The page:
Anna Williams - We can be heroes
On the day after the Olympics' glorious opening ceremony, I bumped into Boris Johnson at the cinema in Islington. He was there to see Spiderman; I was there to see Batman. I slept through most of my movie and it wouldn't surprise me at all if Boris had a sneaky power nap during his as he did look rather tired. I generally feign disinterest if I see someone famous out and about, but on this occasion, perhaps in the grip of Olympo-mania, I went over and introduced myself to Boris and thanked him for leading the Team London Ambassadors initiative. If you've been in London during the Games you may have seen Ambassadors wearing their extremely pink uniforms as they assist visitors to the city. If not, here's the Team's Facebook page. I'll be wearing my own uniform with enormous pride outside Euston Station during the Paralympics.
Boris asked me whether I will continue volunteering after the Games, and right now my answer is a resounding 'yes'. I hope I feel the same sense of enthusiasm after my six shifts are over because most of them will be bolted onto the end of a working day, so it will be a long week. What I have already noticed though is that my motivation for applying to join the programme has turned into something different. I feel things now about being a volunteer that I had not envisaged almost a year and a half ago. Back then I felt a sense of disappointment, guilt even, about my lack of involvement in any kind of formal voluntary scheme. I saw the Ambassadors initiative as a way to fix that by doing something I genuinely thought was useful. I have always been touched when a stranger in another city has approached me and asked me where I am from, or whether I like Esfahan, or was this my first visit to Delhi? I have often wished ordinary Londoners had a reputation internationally for being openly welcoming and saw the Games as a time when we could make that happen.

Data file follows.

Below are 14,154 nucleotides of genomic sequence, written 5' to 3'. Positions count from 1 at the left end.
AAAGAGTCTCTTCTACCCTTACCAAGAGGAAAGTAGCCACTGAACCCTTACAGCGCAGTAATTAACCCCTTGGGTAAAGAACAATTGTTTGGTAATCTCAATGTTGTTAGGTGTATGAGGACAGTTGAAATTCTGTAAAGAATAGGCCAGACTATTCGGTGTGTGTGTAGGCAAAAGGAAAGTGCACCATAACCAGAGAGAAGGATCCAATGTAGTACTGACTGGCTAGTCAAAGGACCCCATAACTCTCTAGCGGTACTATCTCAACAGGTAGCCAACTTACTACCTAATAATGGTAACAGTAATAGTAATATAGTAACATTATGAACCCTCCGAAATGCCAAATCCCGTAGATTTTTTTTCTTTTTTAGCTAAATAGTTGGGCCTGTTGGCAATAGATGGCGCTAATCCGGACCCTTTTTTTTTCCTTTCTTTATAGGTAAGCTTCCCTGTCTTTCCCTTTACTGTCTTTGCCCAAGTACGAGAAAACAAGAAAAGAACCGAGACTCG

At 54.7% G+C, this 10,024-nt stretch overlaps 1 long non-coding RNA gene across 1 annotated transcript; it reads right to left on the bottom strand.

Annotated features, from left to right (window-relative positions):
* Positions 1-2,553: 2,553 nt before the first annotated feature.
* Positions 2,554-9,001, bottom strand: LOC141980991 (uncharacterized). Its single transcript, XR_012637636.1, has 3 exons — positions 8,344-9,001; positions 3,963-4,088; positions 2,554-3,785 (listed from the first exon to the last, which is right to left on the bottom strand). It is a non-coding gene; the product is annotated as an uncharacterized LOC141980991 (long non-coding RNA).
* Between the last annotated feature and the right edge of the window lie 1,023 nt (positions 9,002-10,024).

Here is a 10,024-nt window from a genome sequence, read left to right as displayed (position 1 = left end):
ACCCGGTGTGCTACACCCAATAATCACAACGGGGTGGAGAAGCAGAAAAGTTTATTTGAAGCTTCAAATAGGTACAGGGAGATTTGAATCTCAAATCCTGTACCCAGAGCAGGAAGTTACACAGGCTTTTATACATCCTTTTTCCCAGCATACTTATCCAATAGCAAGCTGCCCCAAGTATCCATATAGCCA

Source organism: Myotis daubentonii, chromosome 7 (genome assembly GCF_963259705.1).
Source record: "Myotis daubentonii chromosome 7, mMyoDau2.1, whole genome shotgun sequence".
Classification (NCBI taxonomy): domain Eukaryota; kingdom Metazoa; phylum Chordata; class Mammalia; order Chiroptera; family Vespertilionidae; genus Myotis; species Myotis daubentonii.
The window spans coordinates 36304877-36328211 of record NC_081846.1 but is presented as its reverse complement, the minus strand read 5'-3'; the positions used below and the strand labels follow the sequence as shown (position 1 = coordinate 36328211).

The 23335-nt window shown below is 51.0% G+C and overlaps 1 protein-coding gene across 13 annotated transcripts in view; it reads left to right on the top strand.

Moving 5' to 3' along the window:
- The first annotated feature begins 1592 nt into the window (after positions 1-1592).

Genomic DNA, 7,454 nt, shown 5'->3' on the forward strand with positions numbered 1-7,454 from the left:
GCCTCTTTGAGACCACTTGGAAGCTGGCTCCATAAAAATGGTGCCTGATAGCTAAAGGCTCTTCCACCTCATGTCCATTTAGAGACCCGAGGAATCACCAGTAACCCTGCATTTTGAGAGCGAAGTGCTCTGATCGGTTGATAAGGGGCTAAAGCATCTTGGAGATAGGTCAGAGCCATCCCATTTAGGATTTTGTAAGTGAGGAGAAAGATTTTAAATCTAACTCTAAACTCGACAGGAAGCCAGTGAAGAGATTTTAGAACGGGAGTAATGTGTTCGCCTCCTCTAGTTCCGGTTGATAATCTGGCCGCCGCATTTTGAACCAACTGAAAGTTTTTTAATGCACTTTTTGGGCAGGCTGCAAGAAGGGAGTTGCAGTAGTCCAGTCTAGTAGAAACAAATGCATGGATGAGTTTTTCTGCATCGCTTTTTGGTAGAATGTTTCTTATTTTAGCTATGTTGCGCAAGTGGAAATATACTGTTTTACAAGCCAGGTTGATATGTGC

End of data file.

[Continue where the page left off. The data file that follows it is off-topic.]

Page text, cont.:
Right now I feel like I have a genuine stake in both the Olympic and Paralympic Games and our utterly amazing city. I feel overwhelming pride in our sportsmen and women and their unswerving dedication to excellence. I am also overwhelmingly proud of what the Games Makers and Ambassadors are achieving, and I can't wait to get my pink uniform on.
Maybe one of the strongest reasons for joining a volunteering project is the sense of positivity, achievement, self-belief and confidence it can give you. I have also met all kinds of people among my fellow volunteers, and in doing so I have come to appreciate the importance of skills and traits I don't usually think about. The training sessions have been well organised and interesting, and I have observed things that I will find useful professionally. Most of all, I now have a new context in which to use the word 'we'. 'We' is an incredibly powerful concept.
With the new academic year approaching, this is a great time to review your own ideas about volunteering. Keep an eye out for our fantastic new Pro Bono page, soon to be appearing on LC.N (we'll let you know when via Facebook and Twitter). It will identify loads of different schemes related to law and other advisory activities. These are exactly the sort of schemes that will inspire you to make the most of your time at university and give you much clearer ideas about the skills and traits a lawyer should have. Right now, I can't see a downside to volunteering.